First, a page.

The Gleaner
Opinions

The challenges of temporary immigration in the Haut-Saint-Laurent

The number of approved work permits linked to employers has more than doubled in the Haut-Saint-Laurent between 2016 and 2023, reaching nearly a thousand in the last three years. Most are in the agricultural sector. Why is temporary immigration so hotly debated?

Let’s take this opportunity to briefly present our perspective as an organization that supports immigrants. In our region, a few key employers make use of this workforce. They dedicate resources to this type of recruitment, and we have accompanied dozens of their employees through the immigration, settlement, and integration process. Together, we’ll talk about the challenges we’re all familiar with: difficult access to housing, daycare, and transportation; bureaucratic complexities; stress and culture shock; etc. Our temporary migrant workers arrive with a limited budget, no credit history, little knowledge of how to look for and find housing or their rights as tenants. Housing is scarce and expensive; they don’t have a vehicle when they arrive, and the public transit offer is inadequate. There are no daycare places, especially not subsidized ones; and they have no access to advance reimbursement of childcare costs if they opt for private childcare. This subjects many working spouses to isolation, especially if they have young children. How do you register for francization programs, get a job, enroll your children in school, obtain a Quebec driver’s licence, get your health insurance card, do your taxes?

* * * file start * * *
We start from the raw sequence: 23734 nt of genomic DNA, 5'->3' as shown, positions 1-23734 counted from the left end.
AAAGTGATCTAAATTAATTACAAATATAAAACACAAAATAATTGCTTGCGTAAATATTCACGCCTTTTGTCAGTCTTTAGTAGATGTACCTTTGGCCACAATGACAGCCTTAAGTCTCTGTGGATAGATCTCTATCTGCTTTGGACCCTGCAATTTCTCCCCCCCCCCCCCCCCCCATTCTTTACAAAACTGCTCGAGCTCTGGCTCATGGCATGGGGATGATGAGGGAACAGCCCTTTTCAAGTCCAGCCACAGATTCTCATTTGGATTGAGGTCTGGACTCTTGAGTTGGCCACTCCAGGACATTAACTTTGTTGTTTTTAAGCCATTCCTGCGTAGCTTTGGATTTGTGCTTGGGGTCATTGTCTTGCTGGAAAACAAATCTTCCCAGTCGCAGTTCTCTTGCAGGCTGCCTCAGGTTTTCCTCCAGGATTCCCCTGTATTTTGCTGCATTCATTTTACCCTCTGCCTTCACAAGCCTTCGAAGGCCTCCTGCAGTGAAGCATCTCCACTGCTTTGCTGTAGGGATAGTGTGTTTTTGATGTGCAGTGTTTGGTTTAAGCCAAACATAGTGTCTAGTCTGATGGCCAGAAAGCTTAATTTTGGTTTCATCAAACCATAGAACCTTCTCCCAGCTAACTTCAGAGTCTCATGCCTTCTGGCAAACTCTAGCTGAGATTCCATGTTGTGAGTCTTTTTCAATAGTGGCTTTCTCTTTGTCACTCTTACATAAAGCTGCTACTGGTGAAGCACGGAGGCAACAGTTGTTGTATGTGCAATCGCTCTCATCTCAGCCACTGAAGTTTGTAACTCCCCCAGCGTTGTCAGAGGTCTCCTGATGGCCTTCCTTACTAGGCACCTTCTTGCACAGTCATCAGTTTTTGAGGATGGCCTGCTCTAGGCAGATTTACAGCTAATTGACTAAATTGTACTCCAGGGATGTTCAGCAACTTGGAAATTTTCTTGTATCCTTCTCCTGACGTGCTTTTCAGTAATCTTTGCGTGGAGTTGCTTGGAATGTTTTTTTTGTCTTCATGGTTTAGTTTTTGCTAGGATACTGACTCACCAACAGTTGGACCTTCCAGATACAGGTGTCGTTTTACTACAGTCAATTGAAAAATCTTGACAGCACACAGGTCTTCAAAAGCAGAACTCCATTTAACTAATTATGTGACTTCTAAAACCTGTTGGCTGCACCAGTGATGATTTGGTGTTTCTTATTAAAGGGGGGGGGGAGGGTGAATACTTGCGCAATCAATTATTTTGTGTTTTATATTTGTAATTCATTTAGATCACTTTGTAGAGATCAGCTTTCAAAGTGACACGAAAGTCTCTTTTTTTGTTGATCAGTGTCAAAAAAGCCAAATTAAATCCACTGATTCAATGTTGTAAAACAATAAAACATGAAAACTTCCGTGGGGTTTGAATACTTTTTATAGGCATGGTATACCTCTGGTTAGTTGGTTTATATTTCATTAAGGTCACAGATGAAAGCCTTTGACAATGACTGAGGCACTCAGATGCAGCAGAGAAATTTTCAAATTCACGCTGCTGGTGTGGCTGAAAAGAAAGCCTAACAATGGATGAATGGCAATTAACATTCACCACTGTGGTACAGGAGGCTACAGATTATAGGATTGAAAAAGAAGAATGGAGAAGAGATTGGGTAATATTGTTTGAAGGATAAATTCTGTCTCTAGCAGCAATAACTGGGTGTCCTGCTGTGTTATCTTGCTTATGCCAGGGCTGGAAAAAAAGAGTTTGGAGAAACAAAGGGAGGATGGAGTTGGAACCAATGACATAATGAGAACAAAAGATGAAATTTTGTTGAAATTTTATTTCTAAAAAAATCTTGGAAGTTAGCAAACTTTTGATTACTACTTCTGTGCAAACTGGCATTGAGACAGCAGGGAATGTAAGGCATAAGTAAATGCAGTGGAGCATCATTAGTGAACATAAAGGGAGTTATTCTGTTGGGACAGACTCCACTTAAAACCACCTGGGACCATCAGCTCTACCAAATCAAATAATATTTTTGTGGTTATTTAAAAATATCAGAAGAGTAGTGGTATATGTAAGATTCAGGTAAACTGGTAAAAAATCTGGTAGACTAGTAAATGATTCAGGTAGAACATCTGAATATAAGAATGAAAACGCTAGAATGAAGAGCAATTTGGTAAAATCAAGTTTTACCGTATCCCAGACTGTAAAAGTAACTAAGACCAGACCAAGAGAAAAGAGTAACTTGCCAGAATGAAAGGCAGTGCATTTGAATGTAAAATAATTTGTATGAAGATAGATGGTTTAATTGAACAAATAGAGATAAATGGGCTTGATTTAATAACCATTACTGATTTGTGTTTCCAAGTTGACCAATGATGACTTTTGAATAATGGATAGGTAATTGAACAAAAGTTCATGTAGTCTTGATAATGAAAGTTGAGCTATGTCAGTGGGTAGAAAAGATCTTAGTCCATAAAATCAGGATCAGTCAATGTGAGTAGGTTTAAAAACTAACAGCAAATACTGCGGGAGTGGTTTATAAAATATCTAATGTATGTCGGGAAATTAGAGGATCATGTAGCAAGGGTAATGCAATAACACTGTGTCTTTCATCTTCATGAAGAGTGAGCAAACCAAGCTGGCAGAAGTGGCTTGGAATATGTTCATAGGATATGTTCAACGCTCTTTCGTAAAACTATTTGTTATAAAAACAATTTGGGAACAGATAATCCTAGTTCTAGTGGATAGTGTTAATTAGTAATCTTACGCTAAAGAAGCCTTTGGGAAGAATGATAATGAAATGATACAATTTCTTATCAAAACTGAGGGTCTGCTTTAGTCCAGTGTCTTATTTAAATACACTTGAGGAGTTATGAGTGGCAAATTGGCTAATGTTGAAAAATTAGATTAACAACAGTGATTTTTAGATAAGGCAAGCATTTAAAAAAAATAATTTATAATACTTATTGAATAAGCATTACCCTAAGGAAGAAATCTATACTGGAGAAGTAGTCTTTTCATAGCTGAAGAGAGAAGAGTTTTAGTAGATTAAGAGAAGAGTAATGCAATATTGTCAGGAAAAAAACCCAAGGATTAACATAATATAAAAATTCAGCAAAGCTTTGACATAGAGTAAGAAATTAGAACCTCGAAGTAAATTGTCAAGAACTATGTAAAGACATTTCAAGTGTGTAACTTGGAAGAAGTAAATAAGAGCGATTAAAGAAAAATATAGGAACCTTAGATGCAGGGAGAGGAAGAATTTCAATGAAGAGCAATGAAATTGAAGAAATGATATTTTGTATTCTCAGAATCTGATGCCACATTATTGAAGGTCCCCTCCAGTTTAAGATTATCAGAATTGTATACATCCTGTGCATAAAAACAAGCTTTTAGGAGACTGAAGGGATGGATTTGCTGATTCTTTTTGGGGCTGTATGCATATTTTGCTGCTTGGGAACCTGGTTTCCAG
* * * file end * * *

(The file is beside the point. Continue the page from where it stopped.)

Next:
At CRESO, we’re there to help them, free of charge, throughout the region. Their employers also don’t count the hours they spend helping new arrivals with these formalities. Beyond that, of course, there’s the precariousness inherent in a temporary status. They leave everything behind in their country of origin: they sell their possessions, leave their loved ones behind, abandon their networks and landmarks, and they try as best they can to build a life here, to travel a little way in our corner of the world, safe and quiet, buoyed by a Quebec promise of a better future. But… there’s an end date to the work permit. They depend on the employer’s goodwill to maintain and renew their status. It’s an inordinate, implacable power. The relationship between employees and employers is distorted by this almost absolute right of control.

As a result, a growing part of our work consists of informing our members of their permanent residency options. Permanent residency is synonymous with freedom, stability, predictability and security, the key to putting down roots – quite the opposite of temporary status, which undermines everyday human dignity. In view of these issues and challenges, immigrant workers in the Haut-Saint-Laurent region can continue to count on CRESO for support.
Thomas Gauvin, CRESO immigration advisor

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